Thursday, 18 December 2008

Fragments shored up etc

Just to confirm I'm still here, more or less. No new photos.

What I have to say is just:

1. London beautiful in December, winter light. The best building in London, since cleaning and restoration, is the Festival Hall. Pure modernism: long horizontal windows, piloti, clean shape, not nervous about big expanses of flat surface. The back is the best view, now that the surrounds have been made lovely with paving and the masonry is pristine.

Much depends on the beauty of Portland stone. Contrast the concrete on the rest of the South Bank, which looks good at fewer times – and most of all when lit at night. The RFH cries out for photographs. I'll try and oblige.

2. I'm all for bikes in cities but they have one feature that can make them dangerous. I saw how today, off Chancery Lane (going to King's College library, the former Public Records Office, and another magnificent building, at least on the inside where it’s been restored and repurposed with flair and sensitivity – the finest library building I know, besides the British Museum Reading Room, Leeds University Brotherton Library (another rotunda) and the 17th century libraries of Oxford and Cambridge). Yes, bikes. One came out of side street into a more major road, causing a van to swerve to give him room – as the cyclist counted on him doing. The problem rarely spoken of is that cyclists don’t like to lose momentum: they value their stored energy and are reluctant to slow down because they’ll have to work hard to get their speed back again. Fit bikes with huge flywheels that could give them a starting boost in such situations.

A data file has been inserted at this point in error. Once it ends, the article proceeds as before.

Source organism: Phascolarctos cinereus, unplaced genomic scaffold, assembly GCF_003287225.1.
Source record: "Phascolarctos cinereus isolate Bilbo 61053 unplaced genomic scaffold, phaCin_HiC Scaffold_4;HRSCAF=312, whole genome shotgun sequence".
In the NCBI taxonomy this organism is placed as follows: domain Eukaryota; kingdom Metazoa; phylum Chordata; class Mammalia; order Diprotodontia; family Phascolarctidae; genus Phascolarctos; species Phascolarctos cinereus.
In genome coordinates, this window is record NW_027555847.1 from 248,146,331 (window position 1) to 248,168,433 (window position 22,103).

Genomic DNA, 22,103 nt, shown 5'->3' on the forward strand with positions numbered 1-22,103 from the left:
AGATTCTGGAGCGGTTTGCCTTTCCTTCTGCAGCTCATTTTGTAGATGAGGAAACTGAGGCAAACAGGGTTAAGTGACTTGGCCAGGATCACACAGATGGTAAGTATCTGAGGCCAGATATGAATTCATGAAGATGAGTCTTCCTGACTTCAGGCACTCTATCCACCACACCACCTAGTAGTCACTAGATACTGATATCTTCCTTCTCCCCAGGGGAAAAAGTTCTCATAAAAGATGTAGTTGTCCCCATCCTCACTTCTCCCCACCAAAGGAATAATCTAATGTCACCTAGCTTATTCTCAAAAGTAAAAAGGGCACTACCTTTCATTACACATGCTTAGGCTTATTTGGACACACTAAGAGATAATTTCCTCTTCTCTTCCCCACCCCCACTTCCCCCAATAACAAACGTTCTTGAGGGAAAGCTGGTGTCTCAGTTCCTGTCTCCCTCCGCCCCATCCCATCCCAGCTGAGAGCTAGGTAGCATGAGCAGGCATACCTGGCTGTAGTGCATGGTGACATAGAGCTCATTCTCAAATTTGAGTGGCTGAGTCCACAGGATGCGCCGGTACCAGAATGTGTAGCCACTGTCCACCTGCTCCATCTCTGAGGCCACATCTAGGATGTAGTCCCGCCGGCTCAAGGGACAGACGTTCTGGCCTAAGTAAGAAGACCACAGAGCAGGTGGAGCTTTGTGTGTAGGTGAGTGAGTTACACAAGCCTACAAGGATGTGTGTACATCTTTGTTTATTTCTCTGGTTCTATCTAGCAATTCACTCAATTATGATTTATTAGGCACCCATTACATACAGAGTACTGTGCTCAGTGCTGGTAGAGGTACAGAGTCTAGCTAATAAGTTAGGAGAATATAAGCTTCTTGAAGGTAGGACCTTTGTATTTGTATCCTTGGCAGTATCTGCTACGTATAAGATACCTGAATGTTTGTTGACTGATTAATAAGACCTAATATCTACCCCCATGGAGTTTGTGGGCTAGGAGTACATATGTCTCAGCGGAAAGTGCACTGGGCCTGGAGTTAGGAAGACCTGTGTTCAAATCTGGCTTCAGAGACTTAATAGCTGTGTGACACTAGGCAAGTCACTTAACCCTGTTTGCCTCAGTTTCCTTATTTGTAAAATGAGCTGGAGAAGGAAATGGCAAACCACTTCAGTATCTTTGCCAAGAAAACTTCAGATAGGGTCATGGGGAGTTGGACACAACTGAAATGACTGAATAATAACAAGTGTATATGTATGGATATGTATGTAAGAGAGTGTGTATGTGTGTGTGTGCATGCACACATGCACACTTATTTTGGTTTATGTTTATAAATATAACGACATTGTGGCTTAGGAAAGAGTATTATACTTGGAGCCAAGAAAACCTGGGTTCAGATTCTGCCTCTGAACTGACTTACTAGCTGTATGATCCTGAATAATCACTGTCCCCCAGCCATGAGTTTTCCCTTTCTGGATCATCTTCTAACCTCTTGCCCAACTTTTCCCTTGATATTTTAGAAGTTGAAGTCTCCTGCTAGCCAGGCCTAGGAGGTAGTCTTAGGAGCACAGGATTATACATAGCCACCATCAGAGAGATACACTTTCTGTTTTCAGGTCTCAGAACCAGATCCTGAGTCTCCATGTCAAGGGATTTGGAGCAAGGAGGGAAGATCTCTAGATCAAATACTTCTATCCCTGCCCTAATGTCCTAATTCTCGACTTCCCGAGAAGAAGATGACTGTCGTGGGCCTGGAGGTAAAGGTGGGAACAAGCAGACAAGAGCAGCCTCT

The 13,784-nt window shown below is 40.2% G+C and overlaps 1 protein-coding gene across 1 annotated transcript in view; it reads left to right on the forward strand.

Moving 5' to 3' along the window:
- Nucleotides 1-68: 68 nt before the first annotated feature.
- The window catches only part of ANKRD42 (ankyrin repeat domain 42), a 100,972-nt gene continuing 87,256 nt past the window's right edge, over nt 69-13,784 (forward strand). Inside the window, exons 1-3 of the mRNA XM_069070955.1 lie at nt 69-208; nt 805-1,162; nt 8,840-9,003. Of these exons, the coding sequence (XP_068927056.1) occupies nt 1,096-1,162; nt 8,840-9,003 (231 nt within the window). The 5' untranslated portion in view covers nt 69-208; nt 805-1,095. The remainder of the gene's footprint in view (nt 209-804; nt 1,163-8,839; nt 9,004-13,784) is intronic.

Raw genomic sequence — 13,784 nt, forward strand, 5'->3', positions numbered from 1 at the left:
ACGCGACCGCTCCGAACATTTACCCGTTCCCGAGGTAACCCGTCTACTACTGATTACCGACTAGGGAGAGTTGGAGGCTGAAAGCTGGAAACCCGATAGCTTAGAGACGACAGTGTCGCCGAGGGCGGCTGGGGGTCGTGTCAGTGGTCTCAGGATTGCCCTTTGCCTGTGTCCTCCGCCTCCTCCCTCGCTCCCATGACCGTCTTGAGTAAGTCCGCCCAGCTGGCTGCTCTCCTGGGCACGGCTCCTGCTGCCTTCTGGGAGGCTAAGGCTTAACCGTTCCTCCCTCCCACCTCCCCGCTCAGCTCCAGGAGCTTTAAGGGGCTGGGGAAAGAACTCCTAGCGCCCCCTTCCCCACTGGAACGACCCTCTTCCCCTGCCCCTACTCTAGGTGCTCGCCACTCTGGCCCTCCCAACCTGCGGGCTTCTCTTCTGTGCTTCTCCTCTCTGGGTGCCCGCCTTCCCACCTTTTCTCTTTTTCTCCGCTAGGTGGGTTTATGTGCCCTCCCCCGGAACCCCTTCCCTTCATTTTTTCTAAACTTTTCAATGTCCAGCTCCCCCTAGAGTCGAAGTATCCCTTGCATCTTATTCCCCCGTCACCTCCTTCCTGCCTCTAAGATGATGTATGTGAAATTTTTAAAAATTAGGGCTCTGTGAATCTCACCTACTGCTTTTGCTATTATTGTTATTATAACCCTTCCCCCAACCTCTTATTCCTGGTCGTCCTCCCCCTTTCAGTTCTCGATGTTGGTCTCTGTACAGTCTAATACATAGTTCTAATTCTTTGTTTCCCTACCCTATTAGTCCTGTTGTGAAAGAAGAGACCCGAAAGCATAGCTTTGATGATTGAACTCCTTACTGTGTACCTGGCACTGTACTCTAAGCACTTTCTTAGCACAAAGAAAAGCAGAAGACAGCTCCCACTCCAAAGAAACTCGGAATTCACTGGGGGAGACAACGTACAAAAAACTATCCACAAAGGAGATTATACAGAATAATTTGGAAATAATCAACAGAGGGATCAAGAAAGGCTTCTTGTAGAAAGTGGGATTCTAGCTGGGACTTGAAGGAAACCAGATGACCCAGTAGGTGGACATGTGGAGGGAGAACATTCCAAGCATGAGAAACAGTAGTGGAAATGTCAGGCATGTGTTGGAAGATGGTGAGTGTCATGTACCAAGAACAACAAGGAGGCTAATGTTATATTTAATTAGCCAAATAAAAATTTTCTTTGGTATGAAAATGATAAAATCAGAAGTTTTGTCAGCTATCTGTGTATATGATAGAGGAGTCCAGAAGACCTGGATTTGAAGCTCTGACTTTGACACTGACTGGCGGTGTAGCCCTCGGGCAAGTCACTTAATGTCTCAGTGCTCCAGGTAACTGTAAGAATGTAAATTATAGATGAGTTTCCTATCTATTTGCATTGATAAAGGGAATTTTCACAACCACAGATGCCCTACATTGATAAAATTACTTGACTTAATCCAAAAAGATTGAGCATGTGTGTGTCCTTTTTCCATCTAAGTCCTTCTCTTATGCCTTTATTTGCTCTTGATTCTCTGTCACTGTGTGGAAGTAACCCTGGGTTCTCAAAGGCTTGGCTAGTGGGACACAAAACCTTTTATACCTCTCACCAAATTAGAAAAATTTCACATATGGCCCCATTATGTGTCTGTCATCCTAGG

3. I joined SofaCinema and ordered The World at War without quite realising that the DVDs would come one after the other, using up my whole monthly allocation so I'd be unable to watch anything else until I'd got through the whole series.

It’s great though. From the last episode I watched: a fed-up soldier waiting in a landing craft off the English coast ready to be towed in the next few hours to Normandy and D-Day. He comments cynically on the fatuous messages of cheer issuing from the top brass. Monty, brilliant but a fool: ‘God speed, and good hunting in the fields of Europe!’ Prat. One can appreciate how that went down with the fox-hunters of Wigan and the Gorbals.

One gain from the series: the name and music of Carl Davis, who I hadn’t heard of. The music you get at the start and end of each episode is haunting: thrillingly modernist and discordant with that tragic Central European note one gets in Bartok and Martinu, one to which I always mentally attach the phrase ‘the dark days of 1942’. But not without, too, a suggestion of the ‘broad sunlit uplands’.

I wish I could put a link so you could hear it, but of course it’s copyright. It’s at times like this, when a piece of music affects me profoundly, that I wish I had the musical knowledge to identify the features causing the impact.

I can’t get enough of World War II, while my inclination is to avoid anything about WWI. Is that because WWII’s in living memory – even mine, just; I remember my dad being in the army? Or because it isn’t done to death in school history, poetry anthologies, novels etc?

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